Broome is situated on the traditional lands of the Yawuru people.
It is often mistakenly thought that the first European to visit Broome was William Dampier in 1688, but he only visited the north of what was later named the Dampier Peninsula. In 1699 he explored the coast from Shark Bay to La Grange Bay, from where he headed north leaving the Australian coast. Many of the coastal features of the area were later named for him. In 1879, Charles Harper suggested that the pearling industry could be served by a port closer to the pearling grounds and that Roebuck Bay would be suitable. In 1883, John Forrest chose the site for the town, and it was named after Sir Frederick Broome, the Governor of Western Australia from 1883 to 1889.
In 1889, a telegraph undersea cable was laid from Broome to Banjuwangi, East Java, connecting to England. Hence the name Cable Beach given to the landfall site.
The town has a deep history based around the exploits of the men and women who developed the pearling industry, starting with the harvesting of oysters for mother of pearl in the 1880s to the large present-day cultured pearl farming enterprises.
At first, aborigines were blackbirded (enslaved) and forced to dive naked, with little or no equipment. Pregnant girls were preferentially used as they were believed to have a superior lung capacity. In 2010 the Shire of Broome and Kimberley commissioned a Memorial to the Indigenous Female Pearl Divers.
When slavery was abolished and diving suits were needed for deeper diving, Asians and islanders were given the dangerous job instead. The Japanese were especially valued for their experience. The riches from the pearl beds did not come cheaply, however, and the town's Japanese cemetery is the resting place of 919 Japanese divers who lost their lives working in the industry. Many more were lost at sea, and the exact number of deaths is unknown. The Japanese were only one of the major ethnic groups who flocked to Broome to work on the luggers or the shore-based activities supporting the harvesting of oysters from the waters around Broome. They were specialist divers and, despite being considered enemies, became an indispensable part of the industry until World War II.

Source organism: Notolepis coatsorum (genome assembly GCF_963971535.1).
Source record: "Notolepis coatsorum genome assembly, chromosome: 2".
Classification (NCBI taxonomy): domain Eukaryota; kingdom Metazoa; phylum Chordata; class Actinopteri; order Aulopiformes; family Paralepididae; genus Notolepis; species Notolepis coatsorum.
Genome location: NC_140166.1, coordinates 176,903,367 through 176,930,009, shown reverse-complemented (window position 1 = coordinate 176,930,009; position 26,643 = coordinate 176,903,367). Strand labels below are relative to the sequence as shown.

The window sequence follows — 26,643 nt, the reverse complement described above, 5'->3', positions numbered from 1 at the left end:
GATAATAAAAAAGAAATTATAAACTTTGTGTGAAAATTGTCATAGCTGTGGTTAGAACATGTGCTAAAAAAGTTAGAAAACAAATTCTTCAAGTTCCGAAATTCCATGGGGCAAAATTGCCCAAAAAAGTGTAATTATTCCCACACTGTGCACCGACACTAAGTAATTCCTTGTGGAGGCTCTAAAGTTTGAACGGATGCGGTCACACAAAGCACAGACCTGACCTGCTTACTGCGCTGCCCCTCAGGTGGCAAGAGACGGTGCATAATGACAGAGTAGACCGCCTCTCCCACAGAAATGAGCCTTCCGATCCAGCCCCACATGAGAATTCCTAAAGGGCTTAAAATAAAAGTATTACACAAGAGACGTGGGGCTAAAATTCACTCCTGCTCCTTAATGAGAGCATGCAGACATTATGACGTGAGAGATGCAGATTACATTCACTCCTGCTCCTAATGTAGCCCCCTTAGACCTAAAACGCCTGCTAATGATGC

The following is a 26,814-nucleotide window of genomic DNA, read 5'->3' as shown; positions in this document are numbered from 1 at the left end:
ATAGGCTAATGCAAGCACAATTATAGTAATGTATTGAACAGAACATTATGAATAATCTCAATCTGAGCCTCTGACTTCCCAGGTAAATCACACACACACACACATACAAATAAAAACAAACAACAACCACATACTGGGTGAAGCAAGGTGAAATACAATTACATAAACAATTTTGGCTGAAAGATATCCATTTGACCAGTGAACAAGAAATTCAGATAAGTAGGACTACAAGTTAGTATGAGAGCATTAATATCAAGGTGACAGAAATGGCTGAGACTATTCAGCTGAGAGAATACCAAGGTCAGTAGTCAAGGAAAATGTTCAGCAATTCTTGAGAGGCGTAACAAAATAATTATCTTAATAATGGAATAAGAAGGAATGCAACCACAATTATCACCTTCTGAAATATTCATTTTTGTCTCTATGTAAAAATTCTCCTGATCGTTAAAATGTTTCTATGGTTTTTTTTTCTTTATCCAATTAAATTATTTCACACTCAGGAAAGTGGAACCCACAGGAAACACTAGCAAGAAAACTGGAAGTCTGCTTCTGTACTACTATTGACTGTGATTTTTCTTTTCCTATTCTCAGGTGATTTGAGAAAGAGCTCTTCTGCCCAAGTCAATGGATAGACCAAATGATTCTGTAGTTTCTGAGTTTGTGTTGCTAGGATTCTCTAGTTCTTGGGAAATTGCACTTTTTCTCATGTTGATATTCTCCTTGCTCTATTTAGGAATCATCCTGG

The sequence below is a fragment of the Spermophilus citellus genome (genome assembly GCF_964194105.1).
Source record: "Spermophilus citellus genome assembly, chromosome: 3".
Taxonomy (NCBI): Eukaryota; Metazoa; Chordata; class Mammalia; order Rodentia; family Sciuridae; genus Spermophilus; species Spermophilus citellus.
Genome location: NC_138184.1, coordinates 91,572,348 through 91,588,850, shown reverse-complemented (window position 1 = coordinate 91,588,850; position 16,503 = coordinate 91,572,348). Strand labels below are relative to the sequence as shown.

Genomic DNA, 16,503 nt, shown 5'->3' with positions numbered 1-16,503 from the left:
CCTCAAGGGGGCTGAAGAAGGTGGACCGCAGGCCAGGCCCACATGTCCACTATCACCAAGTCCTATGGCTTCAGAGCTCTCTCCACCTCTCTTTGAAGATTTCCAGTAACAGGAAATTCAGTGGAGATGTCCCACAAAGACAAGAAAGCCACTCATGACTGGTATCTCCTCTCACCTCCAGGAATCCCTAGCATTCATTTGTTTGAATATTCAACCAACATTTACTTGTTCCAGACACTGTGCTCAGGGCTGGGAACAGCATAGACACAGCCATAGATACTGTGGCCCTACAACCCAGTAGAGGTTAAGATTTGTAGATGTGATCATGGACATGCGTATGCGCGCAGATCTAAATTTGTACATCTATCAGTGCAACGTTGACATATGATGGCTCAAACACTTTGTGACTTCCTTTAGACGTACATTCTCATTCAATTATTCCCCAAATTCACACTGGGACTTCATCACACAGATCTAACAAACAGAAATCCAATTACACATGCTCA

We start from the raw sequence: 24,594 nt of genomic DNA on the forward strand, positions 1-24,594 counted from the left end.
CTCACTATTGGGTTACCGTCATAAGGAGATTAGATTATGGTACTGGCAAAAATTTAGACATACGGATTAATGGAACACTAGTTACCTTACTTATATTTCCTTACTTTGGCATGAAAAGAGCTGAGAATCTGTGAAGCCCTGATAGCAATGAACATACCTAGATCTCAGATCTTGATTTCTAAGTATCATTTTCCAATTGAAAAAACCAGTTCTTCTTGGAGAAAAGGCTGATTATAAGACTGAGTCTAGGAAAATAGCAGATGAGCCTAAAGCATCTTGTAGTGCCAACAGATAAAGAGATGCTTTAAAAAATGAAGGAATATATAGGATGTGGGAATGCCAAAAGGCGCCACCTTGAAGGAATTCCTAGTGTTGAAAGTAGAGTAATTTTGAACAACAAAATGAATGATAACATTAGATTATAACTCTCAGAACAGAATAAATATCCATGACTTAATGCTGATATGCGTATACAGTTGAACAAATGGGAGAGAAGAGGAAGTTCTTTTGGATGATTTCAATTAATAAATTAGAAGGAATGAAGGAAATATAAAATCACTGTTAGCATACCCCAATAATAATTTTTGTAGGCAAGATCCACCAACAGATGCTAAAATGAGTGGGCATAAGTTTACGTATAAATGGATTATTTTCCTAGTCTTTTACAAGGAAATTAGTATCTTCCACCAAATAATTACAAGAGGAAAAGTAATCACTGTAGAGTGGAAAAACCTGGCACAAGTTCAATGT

Each year Broome celebrates this fusion of different cultures in an annual cultural festival called Shinju Matsuri (Japanese for "festival of the pearl") which celebrates the Asian-influenced culture brought there by the pearling industry.
Broome was attacked at least four times by Japanese aircraft during World War II. The worst attack in terms of loss of life was an air raid on 3 March 1942 in which at least 86 people (mostly civilian refugees from the Dutch East Indies) were killed. Twenty-two aircraft were destroyed, most of them flying boats, the remains of which can still be seen in the harbour at low tide.
In 1950, Broome was the setting for Arthur Upfield's novel The Widows of Broome, his 12th novel featuring Detective Inspector Napoleon Bonaparte ('Bony').
The West Australian mining boom of the 1960s, as well as the growth of the tourism industry, also helped Broome develop and diversify.
At Gantheaume Point and 30 m (98 ft) out to sea are dinosaur footprints dated as Early Cretaceous in age (approximately 130 million years ago). The tracks can be seen only during very low tide. In 1996 some of the prints were cut from the ground and stolen, but have since been recovered. Plant fossils are also preserved extensively in the Broome Sandstone at Gantheaume Point and in coastal exposures further north.
Racial segregation was common in Broome until the 1970s.
Broome entered into a sister city agreement with Taiji, Japan in 1981 as historic ties between the two towns date back to the early 1900s, when Japan became instrumental in laying the groundwork of Broome's pearling industry. The annual dolphin hunt in Taiji was the subject of the 2009 documentary The Cove, and sparked a unanimous decision by Broome's council, headed by Graeme Campbell, to end the relationship with Taiji if the dolphin hunt were to continue. The decision was reversed in October 2009.
Named in honour of the Java-to-Australia undersea telegraph cable which reaches shore there, Cable Beach is situated 7 km (4.3 mi) from town along a bitumen road. The beach itself is 22.5 km (14.0 mi) long with white sand, washed by tides that can reach over 9 m (30 ft). The beach is almost perfectly flat. Caution is required when swimming from November to March as box jellyfish are present during those months. There have been cases where crocodiles have been sighted off the shore, but this is a rarity and measures are taken to prevent these situations. Four wheel drive vehicles may be driven onto the beach from the car park. This allows people to explore the beach at low tide to a much greater extent than would be possible on foot. Sunset camel rides operate daily along the beach.